Most of us have had this experience in one form or another: you’re at a public pool and you leave a beach towel on a chair to save your spot while you swim. When you get out to dry off, you find someone has moved your towel, taken what was your chair, and is busy talking and laughing with not a care in the world. It’s not worth the energy a confrontation would require, but still, the irritation lingers—you feel what happened violates an unwritten rule.
Experiencing a sense of ownership is normal and innate to us as humans. We may have our office, our favorite park, or even our neighborhood. While we don’t legally own these, we often feel a sense of ownership.
That feeling that we own something is called psychological ownership, and it carries both positives and negatives. An example of psychological ownership’s negative dark side is road rage: There’s a misplaced sense of ownership—thinking “that’s my parking space” or “I own the space around my car”—that manifests as a territorial behavior or response.
Along with my coauthors, Colleen P. Kirk of the New York Institute of Technology and Scott D. Swain of Clemson University, we wanted to examine this darker side of psychological ownership in consumer contexts. How do consumers perceive and define their ownership spaces, both tangible and intangible? How do they decide when transgression occurs, and whether and how to respond?
Designing the study series
We designed a series of five experimental studies using 1,174 participants that tested different targets of ownership (a coveted object such as a sweater, a cup of coffee, or a personally designed item) in five distinct lab environments, including a hypothetical nonprofit, a sidewalk café, and a retail store.
The experiments gauged how participants communicated or “signaled” their perceived ownership of the target, how they inferred that another may also feel ownership, and the range of participants’ territorial responses to this infringement. The territorial responses were measured using both open and close-ended questions and through behavioral observation.
Understanding territorial response
Our findings were consistent across all five studies. When participants felt what we called “high psychological ownership” of a target, and another signaled that they also felt ownership over the same target, we observed territorial, and even retaliatory, responses and behaviors.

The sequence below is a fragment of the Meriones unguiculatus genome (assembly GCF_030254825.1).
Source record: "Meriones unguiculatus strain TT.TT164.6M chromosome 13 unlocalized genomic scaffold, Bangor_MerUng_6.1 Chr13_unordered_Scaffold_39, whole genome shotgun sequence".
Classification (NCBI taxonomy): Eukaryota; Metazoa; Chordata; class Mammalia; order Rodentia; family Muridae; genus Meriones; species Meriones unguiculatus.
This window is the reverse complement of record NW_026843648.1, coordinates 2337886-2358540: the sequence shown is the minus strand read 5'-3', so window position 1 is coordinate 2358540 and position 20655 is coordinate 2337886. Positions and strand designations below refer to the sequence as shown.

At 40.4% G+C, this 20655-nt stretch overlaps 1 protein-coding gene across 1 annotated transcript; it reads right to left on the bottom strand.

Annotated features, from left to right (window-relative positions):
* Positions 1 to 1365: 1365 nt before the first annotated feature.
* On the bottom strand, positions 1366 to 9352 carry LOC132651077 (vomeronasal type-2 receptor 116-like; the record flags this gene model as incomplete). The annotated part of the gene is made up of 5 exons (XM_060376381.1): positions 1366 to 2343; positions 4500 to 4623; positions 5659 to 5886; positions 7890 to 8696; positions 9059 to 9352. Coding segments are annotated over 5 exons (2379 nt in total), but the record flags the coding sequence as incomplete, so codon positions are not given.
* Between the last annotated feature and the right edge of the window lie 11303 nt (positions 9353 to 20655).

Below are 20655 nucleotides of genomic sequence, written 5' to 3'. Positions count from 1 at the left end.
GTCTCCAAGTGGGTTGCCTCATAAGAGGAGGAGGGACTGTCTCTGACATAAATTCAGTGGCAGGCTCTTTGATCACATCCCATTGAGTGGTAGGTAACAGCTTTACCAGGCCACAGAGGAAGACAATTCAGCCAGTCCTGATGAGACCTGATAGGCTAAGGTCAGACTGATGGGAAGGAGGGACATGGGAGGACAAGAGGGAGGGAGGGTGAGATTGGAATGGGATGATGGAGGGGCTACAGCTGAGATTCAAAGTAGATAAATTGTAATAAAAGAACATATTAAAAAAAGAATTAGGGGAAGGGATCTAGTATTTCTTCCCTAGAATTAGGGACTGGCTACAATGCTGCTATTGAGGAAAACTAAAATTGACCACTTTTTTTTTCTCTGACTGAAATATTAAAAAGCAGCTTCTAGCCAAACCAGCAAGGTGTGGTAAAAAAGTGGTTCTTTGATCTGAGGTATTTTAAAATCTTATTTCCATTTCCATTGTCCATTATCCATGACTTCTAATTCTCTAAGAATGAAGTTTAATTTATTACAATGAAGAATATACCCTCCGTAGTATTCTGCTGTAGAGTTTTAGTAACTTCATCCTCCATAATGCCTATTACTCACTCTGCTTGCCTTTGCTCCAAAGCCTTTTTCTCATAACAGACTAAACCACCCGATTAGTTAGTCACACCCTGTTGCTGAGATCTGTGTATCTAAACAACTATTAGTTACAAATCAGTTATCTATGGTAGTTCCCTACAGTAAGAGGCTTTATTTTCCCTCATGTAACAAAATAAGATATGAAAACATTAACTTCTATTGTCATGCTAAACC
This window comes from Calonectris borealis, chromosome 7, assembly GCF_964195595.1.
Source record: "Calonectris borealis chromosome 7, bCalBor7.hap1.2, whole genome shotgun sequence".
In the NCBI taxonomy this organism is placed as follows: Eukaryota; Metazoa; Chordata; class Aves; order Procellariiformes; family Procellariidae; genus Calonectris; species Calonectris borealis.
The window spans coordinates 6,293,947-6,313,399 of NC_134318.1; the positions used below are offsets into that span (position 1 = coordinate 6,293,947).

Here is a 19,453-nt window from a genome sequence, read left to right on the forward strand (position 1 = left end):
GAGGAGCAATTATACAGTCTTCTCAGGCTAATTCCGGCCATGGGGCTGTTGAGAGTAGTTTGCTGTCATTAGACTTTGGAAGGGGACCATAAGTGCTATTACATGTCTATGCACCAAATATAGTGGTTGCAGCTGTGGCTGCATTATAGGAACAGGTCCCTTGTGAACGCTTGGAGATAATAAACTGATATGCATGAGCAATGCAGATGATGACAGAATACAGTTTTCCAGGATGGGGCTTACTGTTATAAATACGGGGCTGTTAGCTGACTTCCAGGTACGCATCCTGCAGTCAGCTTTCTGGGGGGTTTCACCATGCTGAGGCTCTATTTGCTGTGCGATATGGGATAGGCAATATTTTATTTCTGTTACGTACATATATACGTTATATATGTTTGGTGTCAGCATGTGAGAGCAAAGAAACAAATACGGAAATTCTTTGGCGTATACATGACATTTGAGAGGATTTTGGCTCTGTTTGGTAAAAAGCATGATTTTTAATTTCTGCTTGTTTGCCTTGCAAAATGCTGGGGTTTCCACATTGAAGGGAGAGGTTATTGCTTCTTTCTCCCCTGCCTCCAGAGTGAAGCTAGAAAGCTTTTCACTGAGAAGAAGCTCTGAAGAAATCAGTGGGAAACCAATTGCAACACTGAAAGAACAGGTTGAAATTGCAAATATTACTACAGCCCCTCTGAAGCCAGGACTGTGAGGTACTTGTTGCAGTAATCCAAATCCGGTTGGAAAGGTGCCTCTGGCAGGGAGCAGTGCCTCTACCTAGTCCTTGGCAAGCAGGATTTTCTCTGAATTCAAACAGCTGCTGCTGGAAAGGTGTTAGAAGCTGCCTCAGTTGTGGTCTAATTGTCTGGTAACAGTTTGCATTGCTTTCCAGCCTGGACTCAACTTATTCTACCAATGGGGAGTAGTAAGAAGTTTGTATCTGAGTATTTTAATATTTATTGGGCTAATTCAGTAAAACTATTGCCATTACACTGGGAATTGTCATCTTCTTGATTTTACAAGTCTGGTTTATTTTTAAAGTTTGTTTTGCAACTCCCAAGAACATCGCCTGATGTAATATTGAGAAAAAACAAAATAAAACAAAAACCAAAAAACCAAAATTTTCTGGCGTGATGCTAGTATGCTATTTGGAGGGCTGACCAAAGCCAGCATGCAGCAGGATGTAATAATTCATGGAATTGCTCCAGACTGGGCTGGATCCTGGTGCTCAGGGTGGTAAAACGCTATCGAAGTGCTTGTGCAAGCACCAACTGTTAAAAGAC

In the second study, for example, participants were asked to design a folder to be used to hold environmental education materials for children. If a participant was invested in their personal design and consequently felt high psychological ownership, and it was infringed upon—the nonprofit assistant remarked that it looked just like someone else’s—the participant said nothing when the assistant “accidentally” dropped her pen on the way out. Letting the infringer lose her pen was a retaliatory response.
The fifth study looked at patterns of high and low narcissism, revealing another interesting finding. The results suggest that narcissists perceive a greater sense of infringement than non-narcissists because they feel they’ve already signaled their ownership of a target and felt that others should have picked up on this, even though they haven’t.
Our research also suggests important implications for retailers and marketers. Retailers can inadvertently infringe on customers with the pronouns they use. If a retailer says, “let me show you my offerings” to a consumer with a high sense of ownership, that can backfire. The consumer might think, “Your offerings? I thought they were my offerings.” One study had participants at a restaurant “customize” their coffee (instilling a greater sense of ownership by tailoring it to their tastes), then the waitperson deliberately moved it a few inches. Feeling infringed upon by the waitperson’s actions, the diner left earlier than planned, and indicated that they may never return to the restaurant again.
Future avenues of research might explore whether individuals feel a sense of infringement and have a territorial reaction to something that is collectively owned, such as a crowdfunded startup or a crowdsourced brand name. For now, it’s clear that when high psychological ownership meets another’s signal of ownership over the same target, infringement and territorial responses will most likely result.
Read the paper “Property Lines in the Mind: Consumers’ Psychological Ownership and Their Territorial Responses,” published by Journal of Consumer Research.
Joann Peck is the Irwin Maier Professor of Business and an associate professor in the Department of Marketing at the Wisconsin School of Business.